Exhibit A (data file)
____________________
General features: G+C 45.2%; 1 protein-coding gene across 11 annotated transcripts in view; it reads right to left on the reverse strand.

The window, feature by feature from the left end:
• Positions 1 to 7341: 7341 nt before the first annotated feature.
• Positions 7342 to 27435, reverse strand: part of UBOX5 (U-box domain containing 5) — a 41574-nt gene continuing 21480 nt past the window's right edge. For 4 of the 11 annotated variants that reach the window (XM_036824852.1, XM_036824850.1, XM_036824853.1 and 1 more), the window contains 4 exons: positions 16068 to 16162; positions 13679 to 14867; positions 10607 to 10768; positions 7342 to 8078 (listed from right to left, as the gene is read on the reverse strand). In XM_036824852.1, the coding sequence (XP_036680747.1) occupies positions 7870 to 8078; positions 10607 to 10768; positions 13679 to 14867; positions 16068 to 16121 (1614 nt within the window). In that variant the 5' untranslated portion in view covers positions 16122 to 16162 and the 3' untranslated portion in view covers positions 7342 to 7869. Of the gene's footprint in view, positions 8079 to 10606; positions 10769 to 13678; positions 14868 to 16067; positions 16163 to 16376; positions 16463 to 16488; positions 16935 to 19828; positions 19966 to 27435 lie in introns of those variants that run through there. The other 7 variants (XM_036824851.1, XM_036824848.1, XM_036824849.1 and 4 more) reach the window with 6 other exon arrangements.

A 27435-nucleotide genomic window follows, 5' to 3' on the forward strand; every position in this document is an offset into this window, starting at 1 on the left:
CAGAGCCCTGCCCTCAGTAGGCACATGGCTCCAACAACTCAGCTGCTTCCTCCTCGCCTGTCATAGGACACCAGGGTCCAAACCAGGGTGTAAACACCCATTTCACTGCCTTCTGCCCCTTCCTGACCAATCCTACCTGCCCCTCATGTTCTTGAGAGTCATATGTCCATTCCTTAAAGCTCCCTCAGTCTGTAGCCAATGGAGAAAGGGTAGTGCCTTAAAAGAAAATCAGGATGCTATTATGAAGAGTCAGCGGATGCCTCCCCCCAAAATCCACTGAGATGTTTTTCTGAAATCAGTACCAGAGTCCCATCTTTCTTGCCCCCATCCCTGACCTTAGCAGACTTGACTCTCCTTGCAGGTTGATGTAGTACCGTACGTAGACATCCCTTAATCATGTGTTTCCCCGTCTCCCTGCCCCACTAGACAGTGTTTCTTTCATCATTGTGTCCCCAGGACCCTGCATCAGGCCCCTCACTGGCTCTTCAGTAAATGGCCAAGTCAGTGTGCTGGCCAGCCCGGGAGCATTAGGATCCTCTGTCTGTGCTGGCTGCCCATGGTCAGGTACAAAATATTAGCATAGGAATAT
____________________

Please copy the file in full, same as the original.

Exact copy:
General features: G+C 45.2%; 1 protein-coding gene across 11 annotated transcripts in view; it reads right to left on the reverse strand.

The window, feature by feature from the left end:
• Positions 1 to 7341: 7341 nt before the first annotated feature.
• Positions 7342 to 27435, reverse strand: part of UBOX5 (U-box domain containing 5) — a 41574-nt gene continuing 21480 nt past the window's right edge. For 4 of the 11 annotated variants that reach the window (XM_036824852.1, XM_036824850.1, XM_036824853.1 and 1 more), the window contains 4 exons: positions 16068 to 16162; positions 13679 to 14867; positions 10607 to 10768; positions 7342 to 8078 (listed from right to left, as the gene is read on the reverse strand). In XM_036824852.1, the coding sequence (XP_036680747.1) occupies positions 7870 to 8078; positions 10607 to 10768; positions 13679 to 14867; positions 16068 to 16121 (1614 nt within the window). In that variant the 5' untranslated portion in view covers positions 16122 to 16162 and the 3' untranslated portion in view covers positions 7342 to 7869. Of the gene's footprint in view, positions 8079 to 10606; positions 10769 to 13678; positions 14868 to 16067; positions 16163 to 16376; positions 16463 to 16488; positions 16935 to 19828; positions 19966 to 27435 lie in introns of those variants that run through there. The other 7 variants (XM_036824851.1, XM_036824848.1, XM_036824849.1 and 4 more) reach the window with 6 other exon arrangements.

A 27435-nucleotide genomic window follows, 5' to 3' on the forward strand; every position in this document is an offset into this window, starting at 1 on the left:
CAGAGCCCTGCCCTCAGTAGGCACATGGCTCCAACAACTCAGCTGCTTCCTCCTCGCCTGTCATAGGACACCAGGGTCCAAACCAGGGTGTAAACACCCATTTCACTGCCTTCTGCCCCTTCCTGACCAATCCTACCTGCCCCTCATGTTCTTGAGAGTCATATGTCCATTCCTTAAAGCTCCCTCAGTCTGTAGCCAATGGAGAAAGGGTAGTGCCTTAAAAGAAAATCAGGATGCTATTATGAAGAGTCAGCGGATGCCTCCCCCCAAAATCCACTGAGATGTTTTTCTGAAATCAGTACCAGAGTCCCATCTTTCTTGCCCCCATCCCTGACCTTAGCAGACTTGACTCTCCTTGCAGGTTGATGTAGTACCGTACGTAGACATCCCTTAATCATGTGTTTCCCCGTCTCCCTGCCCCACTAGACAGTGTTTCTTTCATCATTGTGTCCCCAGGACCCTGCATCAGGCCCCTCACTGGCTCTTCAGTAAATGGCCAAGTCAGTGTGCTGGCCAGCCCGGGAGCATTAGGATCCTCTGTCTGTGCTGGCTGCCCATGGTCAGGTACAAAATATTAGCATAGGAATAT